6. Procedures for minimizing the migration of beryllium from beryllium work areas to other locations within or outside the workplace;
      7. A list of engineering controls, work practices, and respiratory protection required by paragraph (f)(2) of this standard;
      8. A list of personal protective clothing and equipment required by paragraph (h) of this standard; and
      9. Procedures for removing, laundering, storing, cleaning, repairing, and disposing of beryllium-contaminated personal protective clothing and equipment, including respirators.
    2. The employer must review and evaluate the effectiveness of each written exposure control plan at least annually and update it, as necessary, when:
      1. Any change in production processes, materials, equipment, personnel, work practices, or control methods results, or can reasonably be expected to result, in new or additional airborne exposure to beryllium;
      2. The employer is notified that an employee is eligible for medical removal in accordance with paragraph (l)(1) of this standard, referred for evaluation at a CBD diagnostic center, or shows signs or symptoms associated with exposure to beryllium; or
      3. The employer has any reason to believe that new or additional airborne exposure is occurring or will occur.
    3. The employer must make a copy of the written exposure control plan accessible to each employee who is, or can reasonably be expected to be, exposed to airborne beryllium in accordance with OSHA’s Access to Employee Exposure and Medical Records (Records Access) standard (§ 1910.1020(e)).

    The following templates are available for your consideration and use in fulfilling this compliance obligation:
    Written Exposure Control Plan - Template
    Written Exposure Control Plan – Inventory Table Template

  2. Engineering and work practice controls
    1. The employer must use engineering and work practice controls to reduce and maintain employee airborne exposure to beryllium to or below the PEL and STEL, unless the employer can demonstrate that such controls are not feasible. Wherever the employer demonstrates that it is not feasible to reduce airborne exposure to or below the PELs with engineering and work practice controls, the employer must implement and maintain engineering and work practice controls to reduce airborne exposure to the lowest levels feasible and supplement these controls by using respiratory protection in accordance with paragraph (g) of this standard.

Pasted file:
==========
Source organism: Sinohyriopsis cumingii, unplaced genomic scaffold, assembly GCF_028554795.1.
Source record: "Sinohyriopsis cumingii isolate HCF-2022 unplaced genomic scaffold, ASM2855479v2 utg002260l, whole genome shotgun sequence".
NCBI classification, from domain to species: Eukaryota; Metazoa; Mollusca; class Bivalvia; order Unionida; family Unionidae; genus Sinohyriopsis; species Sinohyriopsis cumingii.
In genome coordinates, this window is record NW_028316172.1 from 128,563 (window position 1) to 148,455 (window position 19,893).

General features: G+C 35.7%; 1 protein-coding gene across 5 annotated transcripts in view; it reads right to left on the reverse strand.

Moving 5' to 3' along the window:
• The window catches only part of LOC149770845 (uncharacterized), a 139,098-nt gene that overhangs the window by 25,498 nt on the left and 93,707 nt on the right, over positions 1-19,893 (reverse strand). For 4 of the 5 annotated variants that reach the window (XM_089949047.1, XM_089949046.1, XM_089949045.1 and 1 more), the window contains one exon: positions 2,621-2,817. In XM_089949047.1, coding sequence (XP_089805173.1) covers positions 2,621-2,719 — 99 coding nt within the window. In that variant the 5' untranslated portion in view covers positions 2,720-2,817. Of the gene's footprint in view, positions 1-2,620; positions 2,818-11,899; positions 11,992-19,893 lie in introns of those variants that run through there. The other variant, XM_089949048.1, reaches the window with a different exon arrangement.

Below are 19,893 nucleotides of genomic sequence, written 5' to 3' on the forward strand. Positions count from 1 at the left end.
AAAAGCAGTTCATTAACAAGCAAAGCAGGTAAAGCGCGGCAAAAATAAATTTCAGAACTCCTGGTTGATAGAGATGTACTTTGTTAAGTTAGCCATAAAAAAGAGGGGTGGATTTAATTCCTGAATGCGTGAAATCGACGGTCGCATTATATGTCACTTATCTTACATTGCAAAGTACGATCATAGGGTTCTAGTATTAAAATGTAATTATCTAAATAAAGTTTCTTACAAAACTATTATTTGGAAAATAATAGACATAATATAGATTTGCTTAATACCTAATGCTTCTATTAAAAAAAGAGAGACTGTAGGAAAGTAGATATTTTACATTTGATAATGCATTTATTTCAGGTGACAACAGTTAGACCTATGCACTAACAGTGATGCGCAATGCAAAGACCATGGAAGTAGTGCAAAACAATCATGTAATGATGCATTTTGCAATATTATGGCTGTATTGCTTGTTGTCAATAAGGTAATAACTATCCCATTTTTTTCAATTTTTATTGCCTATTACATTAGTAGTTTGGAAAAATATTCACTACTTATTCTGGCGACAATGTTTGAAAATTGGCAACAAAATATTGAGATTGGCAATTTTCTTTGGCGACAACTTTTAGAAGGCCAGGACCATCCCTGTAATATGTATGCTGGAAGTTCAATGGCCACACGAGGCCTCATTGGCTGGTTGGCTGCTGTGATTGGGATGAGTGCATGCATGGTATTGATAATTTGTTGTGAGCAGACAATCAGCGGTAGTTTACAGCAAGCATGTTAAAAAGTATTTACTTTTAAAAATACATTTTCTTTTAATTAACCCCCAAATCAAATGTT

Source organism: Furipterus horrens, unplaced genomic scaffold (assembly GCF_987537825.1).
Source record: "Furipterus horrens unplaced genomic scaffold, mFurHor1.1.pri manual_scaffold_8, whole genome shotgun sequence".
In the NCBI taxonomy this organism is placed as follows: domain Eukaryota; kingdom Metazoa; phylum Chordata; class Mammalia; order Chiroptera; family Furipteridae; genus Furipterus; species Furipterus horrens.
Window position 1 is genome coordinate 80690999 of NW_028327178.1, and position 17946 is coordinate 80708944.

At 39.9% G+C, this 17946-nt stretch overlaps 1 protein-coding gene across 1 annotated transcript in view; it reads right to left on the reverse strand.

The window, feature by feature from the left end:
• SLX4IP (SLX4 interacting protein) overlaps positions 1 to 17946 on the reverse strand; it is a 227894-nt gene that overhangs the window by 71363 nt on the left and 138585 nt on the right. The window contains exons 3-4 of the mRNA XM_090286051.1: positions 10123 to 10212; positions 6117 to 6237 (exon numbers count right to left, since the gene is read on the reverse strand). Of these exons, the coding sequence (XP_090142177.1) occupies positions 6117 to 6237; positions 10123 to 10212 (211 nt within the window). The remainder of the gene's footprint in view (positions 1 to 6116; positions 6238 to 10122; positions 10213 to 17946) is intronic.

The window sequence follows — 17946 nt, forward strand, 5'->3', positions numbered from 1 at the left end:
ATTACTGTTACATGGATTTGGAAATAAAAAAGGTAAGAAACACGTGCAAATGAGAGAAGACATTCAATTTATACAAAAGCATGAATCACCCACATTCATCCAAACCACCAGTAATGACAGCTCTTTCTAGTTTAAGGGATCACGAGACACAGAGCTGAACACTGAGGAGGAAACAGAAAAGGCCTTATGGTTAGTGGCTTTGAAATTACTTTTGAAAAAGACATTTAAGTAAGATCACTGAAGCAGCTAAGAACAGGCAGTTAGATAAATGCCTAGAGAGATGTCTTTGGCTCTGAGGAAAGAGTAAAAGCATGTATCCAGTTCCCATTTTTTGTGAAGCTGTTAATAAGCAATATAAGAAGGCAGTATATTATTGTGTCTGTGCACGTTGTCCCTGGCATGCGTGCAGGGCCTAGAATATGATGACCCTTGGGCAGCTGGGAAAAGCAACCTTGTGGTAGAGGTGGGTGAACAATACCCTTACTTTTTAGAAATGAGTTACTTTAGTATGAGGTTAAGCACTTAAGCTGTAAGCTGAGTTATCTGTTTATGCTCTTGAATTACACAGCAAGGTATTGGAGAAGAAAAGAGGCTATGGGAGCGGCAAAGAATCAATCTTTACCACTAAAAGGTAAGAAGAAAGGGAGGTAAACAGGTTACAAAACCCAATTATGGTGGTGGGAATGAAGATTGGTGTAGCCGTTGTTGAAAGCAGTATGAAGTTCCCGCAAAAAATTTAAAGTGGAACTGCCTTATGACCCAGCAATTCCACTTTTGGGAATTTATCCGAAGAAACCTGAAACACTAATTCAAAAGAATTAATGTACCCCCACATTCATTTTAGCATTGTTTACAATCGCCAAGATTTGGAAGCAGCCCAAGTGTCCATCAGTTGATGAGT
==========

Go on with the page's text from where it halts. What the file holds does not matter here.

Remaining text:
2. For each operation in a beryllium work area that releases airborne beryllium, the employer must ensure that at least one of the following is in place to reduce airborne exposure:
      1. Material and/or process substitution;
      2. Isolation, such as ventilated partial or full enclosures;
      3. Local exhaust ventilation, such as at the points of operation, material handling, and transfer; or
      4. Process control, such as wet methods and automation
    3. An employer is exempt from using the controls listed in paragraph (f)(2)(i) of this standard to the extent that:
      1. The employer can establish that such controls are not feasible; or
      2. The employer can demonstrate that airborne exposure is below the action level, using no fewer than two representative  personal breathing zone samples taken at least 7 days apart, for each affected operation.
  3. Prohibition of rotation. The employer must not rotate employees to different jobs to achieve compliance with the PELs.